He cried only once, as well. And that was when Barelle the Bard took to the stage to tell the [Innkeeper]’s tale.

Ryoka did not know who told Barelle what had happened. Perhaps he had gone into the inn itself, from Liscor. Or pieced together the events from those who had been there, like Delanay. Ylawes.

Nor did she remember the content of the story. It was one she knew; the nobles listened, to an abbreviated tale of The Wandering Inn and its [Innkeeper].

A false tale, really. Too glorious and exaggerated by half. Erin was some kind of cunning genius, who always had a trick up her sleeve. She wasn’t silly; every act seemed to be part of a greater plan.

That wasn’t Erin. But this was a story. And Barelle had captured some part of her. Part was artistic license. But when he spoke of—kindness—Ryoka wept.

She had not stopped weeping. For the [Bard] had begun the tale only so—a touch of the blue and orange chords.

Once, there was an empty inn upon a hill…

That was all. Ryoka began sobbing. All the tears she’d held back. She was not the only one. Ieka herself wept at parts. And the fae? Their tears fell. They rejoiced in sadness, glory, laughed at the [Innkeeper]’s tricks. Cheered her kindness for the Goblins, the Antinium.

Not everyone smiled. Not everyone agreed. But they listened. Because it was a true story.

Melidore listened too. He only wept once. And that was when the tale came to its end.

The [Innkeeper] lay on the frozen bier, slain by pettiness. The fae wept two shining tears which splashed onto the table and changed the wood forever. He looked at Ryoka and nodded to her as the guests applauded Barelle for nearly five minutes straight.

A standing ovation. Ryoka saw the fae sit back. One moment of laughter. Two tears.

“Enough. That is more than I expected. It was worth coming, this day. For this party, this moment alone, I thank you, Ryoka Griffin.”

He looked at her. The Wind Runner bowed.

“Thank you for coming, Melidore. I’m glad you enjoyed it.”

The fae’s lips quirked. He looked at her and drank again.

“Enjoyed it? You mistake me. My laughter, my tears, this drink—are a small comfort to me. I did not enjoy this day. I have hated every second and fragment of time I stand here. I come here only because I must. But I hate this petty world. I hate what you have forgotten.”

And there it was again. Hate. The fae’s eyes flashed with such intensity that Ryoka and Ieka were left breathless. It was in the other fae. Something unspoken.

“Then why did you come?”

Ryoka asked, when she was able to summon words again. Melidore sighed. And that sigh was melancholy. His eyes met hers. And she felt that gaze of summer again. But tired summer. Weary and worn. The fading season.

“For nothing. To see nothing. That is all.”

A quiet chill ran down Ryoka’s spine. The words meant something. Something—

She looked up. The sun had almost left the sky. The longest day was ending. Suddenly, the food and drink that Ryoka had been partaking of felt heavy in her stomach. She rose.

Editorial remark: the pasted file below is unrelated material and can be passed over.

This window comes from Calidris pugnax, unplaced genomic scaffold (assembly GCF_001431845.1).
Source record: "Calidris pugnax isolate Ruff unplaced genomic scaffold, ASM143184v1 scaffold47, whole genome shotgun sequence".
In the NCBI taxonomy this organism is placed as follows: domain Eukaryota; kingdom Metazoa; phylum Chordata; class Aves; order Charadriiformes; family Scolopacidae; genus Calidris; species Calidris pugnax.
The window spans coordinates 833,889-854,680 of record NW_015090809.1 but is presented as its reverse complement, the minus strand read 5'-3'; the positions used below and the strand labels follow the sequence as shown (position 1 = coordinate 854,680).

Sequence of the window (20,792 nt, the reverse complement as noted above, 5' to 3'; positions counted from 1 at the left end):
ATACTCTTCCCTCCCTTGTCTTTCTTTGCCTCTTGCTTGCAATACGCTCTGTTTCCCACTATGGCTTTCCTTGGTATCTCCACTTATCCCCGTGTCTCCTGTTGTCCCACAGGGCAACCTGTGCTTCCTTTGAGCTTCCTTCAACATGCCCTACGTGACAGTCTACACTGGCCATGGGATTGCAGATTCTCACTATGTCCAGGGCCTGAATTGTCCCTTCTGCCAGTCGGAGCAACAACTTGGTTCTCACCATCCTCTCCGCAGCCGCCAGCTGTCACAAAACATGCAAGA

Her time was nearly up. She had played the guest. And Melidore sat up.

“You may go, Lady Ieka Imarris. Go—and my thanks for this moment. Your guilt shall not touch you unless you continue; that is my favor.”

He nodded to her. The woman went dead white and she stumbled away, practically fleeing. Ryoka did not know what he meant. Nor, in this moment, did she care to know.

She rose. And the fae did too. He drank, carelessly tossing back the wine again as if it were putrid water and he had nothing else to drink. He looked at her.

“Now is the time to ask, friend of Ivolethe. What will you? You have dined and sat with me. You have entertained my kin, and given the Summer Court gifts that amused them. For all that, you are owed the right to ask what you will. So. Now.”

Ryoka’s blood tingled in her veins. She licked her lips.

“Lord Melidore of the Summer Court. I crave a favor. I ask—I ask for—”

She closed her eyes. Lips moving. The fae turned. Ryoka looked into those summer eyes. And she sighed.

“I—I ask for a way to bring back my friend. Erin Solstice, whom you wept for. That is what I wish to ask.”

Cold tears ran down her cheeks. The fae regarded her. He did not ask if this was what she wanted. Ryoka had made up her mind.

Slowly, Melidore turned. And the fae moved out of the crowd. The dancing Summer Court. Strangers from far. Sikeri, Silver Pine. The Satyrs. They all gathered. He stood in the center of them all as Ryoka looked at the statue of Ivolethe. And the first of the guests?

He looked at Ryoka and smiled.




The word was like—Ryoka touched her chest.


Melidore tossed down his cup onto the ground. Grass sprouted around it where it fell. He straightened. And then laughed. He looked at Ryoka with those bright eyes. That smile that spoke hate for the very ground he stood on, and shook his head.

“The Summer Court descends upon this world for the third great celebration of our nature. For this day! For nothing. To see nothing.”

His words were a rustle around the suddenly-silent party. The fae stepped left. He looked around.


“Some come for what may be gained.”


Sikeri glowered from the ranks of the guests.

Step. Melidore’s head turned.


“Some come for what might happen.”